Phentermine and Acne

Phentermine weight loss pills come with a long list of potential side effects, but acne is not listed as one of them. Still, people taking this medication often comment that they are breaking out like teenagers.

So, can phentermine cause acne? This medication increases breakouts in some people, but the unwelcome phentermine acne may be a result of hormonal changes, weight loss, and lifestyle changes more than the pills themselves.

Does Phentermine Cause Acne?

young woman checking her face for acne
Phentermine acne is one of this medication’s most unexpected side effects

Most medical professionals maintain that phentermine does not cause acne, but phentermine users continue to report breakouts.

In fact, about 4% of phentermine users in a recent poll reported battling phentermine acne at some point during their weight loss journey ( 1 ).

This statistic is corroborated by dozens of phentermine support group members who report new or worsening acne while taking this medication. In their discussions, the most commonly described presentation is large, red pimples on the jawline and chin. Some users also report phentermine acne on other parts of their face or body.

Causes of Phentermine Acne

Despite the relatively common occurrence of this reaction, there is very little scientific information about phentermine acne or why this medication causes breakouts. Even with acne in general, the medical community has a lot of theories about what causes it, but no one is exactly sure.

Keeping that in mind, here are some possible reasons for phentermine acne breakouts:

Adult Acne

It could be that your phentermine acne is just an unwanted presentation of adult acne. An estimated 51% of women in their 20s and 35% of women in their thirties suffer from adult acne ( 2 ).

Acne is often typecast as a teenage problem, but pimples and breakouts are surprisingly common in adults of all ages. Some adults had acne as teenagers and deal with it as a chronic condition, while others had beautifully clear skin in adolescence and suddenly start breaking-out later. Unlike teens who usually battle with lots of small little bumps and pimples in the T-zone (forehead, nose, chin), adults are more likely to have larger red bumps and pustules along the jawline and chin ( 2 ).

So, a breakout that initially seems like phentermine acne may just be an unwelcome appearance of adult acne.

stressed woman sitting in front of a laptop
Stress can cause acne outbreaks that patients think is phentermine acne

Stress Response

Phentermine stimulates the central nervous system to promote weight loss. This tricks your body into thinking you are in a constant state of stress, which leads to some desirable effects (like appetite suppression and increased energy), but also some less-desirable results.

Just like stress from everyday life can wreak havoc on your skin, so too can stress simulated by phentermine. Emotional stress increases oil production by the pores, and, in individuals prone to acne, this oily substance can clog pores and lead to breakouts.

Stress also slows healing, so existing pimples take longer to clear up during when stressed ( 3 ).

For both of these reasons, phentermine acne breakouts can seem more severe and enduring if your body thinks it is stressed because of the medication, or if losing weight loss proves a constant source of stress.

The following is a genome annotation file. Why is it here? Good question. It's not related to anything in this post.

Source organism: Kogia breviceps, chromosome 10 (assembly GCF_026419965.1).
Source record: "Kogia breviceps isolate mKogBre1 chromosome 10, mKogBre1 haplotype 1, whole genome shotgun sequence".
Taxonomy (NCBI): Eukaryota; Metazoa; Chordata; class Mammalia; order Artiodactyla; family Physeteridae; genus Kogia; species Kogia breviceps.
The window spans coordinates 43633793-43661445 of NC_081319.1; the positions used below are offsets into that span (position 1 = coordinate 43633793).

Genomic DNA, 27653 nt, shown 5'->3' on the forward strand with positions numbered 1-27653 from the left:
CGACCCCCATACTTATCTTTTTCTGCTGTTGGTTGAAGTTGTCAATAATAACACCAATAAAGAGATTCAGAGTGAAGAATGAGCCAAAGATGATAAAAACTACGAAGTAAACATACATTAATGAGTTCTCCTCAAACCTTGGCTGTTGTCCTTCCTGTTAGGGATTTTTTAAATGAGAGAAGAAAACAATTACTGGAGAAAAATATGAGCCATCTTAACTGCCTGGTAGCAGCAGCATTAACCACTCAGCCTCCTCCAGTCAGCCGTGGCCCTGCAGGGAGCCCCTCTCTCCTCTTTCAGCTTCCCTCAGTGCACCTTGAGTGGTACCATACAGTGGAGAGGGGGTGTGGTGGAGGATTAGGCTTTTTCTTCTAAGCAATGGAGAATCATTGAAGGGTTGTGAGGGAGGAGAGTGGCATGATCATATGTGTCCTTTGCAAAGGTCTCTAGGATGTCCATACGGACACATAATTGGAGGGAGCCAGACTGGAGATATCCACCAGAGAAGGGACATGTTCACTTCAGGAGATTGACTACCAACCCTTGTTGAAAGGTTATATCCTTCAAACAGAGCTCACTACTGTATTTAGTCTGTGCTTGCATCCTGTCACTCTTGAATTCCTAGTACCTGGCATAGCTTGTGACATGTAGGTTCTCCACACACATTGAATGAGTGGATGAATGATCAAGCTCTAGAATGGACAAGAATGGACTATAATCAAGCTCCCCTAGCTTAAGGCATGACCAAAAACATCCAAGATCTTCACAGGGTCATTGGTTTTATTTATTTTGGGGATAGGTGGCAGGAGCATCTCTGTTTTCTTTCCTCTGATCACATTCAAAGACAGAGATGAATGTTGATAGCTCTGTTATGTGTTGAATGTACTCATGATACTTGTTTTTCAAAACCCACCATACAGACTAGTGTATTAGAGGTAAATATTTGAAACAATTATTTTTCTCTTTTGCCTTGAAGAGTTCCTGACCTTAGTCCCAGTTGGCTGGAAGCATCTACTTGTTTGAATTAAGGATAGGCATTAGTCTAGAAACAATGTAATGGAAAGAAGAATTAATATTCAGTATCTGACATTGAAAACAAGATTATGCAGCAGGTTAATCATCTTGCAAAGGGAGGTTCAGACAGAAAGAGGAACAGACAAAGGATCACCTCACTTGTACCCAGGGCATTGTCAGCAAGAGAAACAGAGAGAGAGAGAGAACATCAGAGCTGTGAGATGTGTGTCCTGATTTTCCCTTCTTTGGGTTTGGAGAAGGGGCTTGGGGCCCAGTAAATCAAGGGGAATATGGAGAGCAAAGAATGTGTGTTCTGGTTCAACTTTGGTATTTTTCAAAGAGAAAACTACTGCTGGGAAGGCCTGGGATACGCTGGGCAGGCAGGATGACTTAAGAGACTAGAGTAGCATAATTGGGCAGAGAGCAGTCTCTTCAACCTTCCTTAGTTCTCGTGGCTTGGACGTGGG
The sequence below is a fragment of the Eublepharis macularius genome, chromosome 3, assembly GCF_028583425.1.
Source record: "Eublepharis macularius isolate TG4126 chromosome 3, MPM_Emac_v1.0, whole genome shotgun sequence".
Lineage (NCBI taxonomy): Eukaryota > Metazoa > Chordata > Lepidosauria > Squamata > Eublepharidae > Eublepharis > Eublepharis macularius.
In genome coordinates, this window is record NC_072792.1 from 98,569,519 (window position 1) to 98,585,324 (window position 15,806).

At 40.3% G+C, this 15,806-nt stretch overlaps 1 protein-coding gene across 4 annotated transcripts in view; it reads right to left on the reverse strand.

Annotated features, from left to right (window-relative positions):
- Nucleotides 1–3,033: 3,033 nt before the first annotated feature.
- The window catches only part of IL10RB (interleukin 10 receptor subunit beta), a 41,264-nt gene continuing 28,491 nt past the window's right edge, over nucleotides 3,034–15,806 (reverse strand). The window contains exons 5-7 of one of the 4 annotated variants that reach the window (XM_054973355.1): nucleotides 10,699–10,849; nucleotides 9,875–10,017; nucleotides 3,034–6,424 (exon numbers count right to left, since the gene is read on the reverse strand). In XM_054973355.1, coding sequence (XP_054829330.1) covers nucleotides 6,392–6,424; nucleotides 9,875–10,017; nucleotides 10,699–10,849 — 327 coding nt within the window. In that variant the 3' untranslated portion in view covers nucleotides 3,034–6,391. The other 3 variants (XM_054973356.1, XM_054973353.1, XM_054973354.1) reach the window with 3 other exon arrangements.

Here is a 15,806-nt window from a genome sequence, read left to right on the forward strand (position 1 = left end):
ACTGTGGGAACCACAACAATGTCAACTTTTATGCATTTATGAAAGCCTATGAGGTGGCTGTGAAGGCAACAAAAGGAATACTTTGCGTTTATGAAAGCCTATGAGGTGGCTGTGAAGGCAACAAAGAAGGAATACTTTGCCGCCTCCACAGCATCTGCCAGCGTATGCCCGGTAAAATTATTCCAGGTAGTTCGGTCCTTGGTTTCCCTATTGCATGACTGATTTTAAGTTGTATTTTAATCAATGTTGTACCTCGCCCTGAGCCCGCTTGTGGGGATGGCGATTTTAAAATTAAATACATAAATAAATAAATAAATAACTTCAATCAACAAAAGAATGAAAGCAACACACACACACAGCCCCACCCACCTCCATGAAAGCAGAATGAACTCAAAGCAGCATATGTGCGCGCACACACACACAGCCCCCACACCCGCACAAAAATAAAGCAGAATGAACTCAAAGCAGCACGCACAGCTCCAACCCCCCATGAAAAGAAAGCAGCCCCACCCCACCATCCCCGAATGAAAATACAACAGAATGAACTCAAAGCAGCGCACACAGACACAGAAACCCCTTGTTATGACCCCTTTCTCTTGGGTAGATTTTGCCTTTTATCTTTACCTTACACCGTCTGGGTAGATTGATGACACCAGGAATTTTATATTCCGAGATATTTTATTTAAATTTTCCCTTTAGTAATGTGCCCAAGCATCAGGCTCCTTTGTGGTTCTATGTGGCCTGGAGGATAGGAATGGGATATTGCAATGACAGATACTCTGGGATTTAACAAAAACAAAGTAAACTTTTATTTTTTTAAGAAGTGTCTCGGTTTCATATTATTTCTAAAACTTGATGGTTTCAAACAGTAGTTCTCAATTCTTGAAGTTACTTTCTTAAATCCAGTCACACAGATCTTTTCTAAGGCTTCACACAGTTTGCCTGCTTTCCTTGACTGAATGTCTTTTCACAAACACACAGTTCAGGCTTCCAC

Hormonal Changes

Hormonal changes could also be the culprit behind phentermine acne.

Similar to adult acne in general, hormonal acne is more common in women ( 2 ). In addition to the normal hormonal fluctuations associated with menstruation, taking phentermine can also cause extra hormonal variation that precipitates or worsens phentermine acne breakouts.

Estrogen, for example, is stored in body fat. So, when someone loses a lot of weight, estrogen levels decrease.

Also, as part of the intentional CNS stimulation brought about by phentermine, cortisol levels increase.

Given that hormonal changes are correlated with general acne flare-ups, including breakouts that happen around your time of the month, hormonal variation may be part of the reason that phentermine causes acne.

Lifestyle Changes

Lifestyle changes may also play a role in phentermine acne. While daily habits are not the underlying cause of breakouts, lack of sleep, poor diet, or poor post-gym hygiene habits can contribute to acne flare-ups.

  • Sleep
    Quality sleep can be hard to come by while taking phentermine, especially if you are struggling with insomnia. However, sleep is critical to balance hormone levels ( 4 ). So, if you are struggling with phentermine acne breakouts, spend some extra time prioritizing rest and relaxation. Try to sleep 7-9 hours each night and develop effective stress-management techniques.
  • Diet
    Have you heard that that chocolate, sugar or milk cause acne? Some research indicates that consumption of a high-glycemic or milk-heavy diet may worsen acne, but data remains inconclusive ( 5 ). There is little evidence to support any direct correlation between eating chocolate or greasy food and acne severity. As a result, the link between diet and acne is highly-debated in the dermatological community. Most professionals still recommend a healthy, balanced diet and proper hydration for skin and overall health.
  • Exercise
    Many people start exercising a lot more when they begin phentermine. It is healthy and fun to work up a sweat, but letting sweat and grime dry on your skin can make phentermine acne worse. So, make sure to shower as soon as you finish. Also avoid touching your face while using shared equipment (like weights or elliptical trainers) at the gym. These items are covered with germs and dirt, so both your skin and immune system will thank you for keeping your dirty hands away from your face!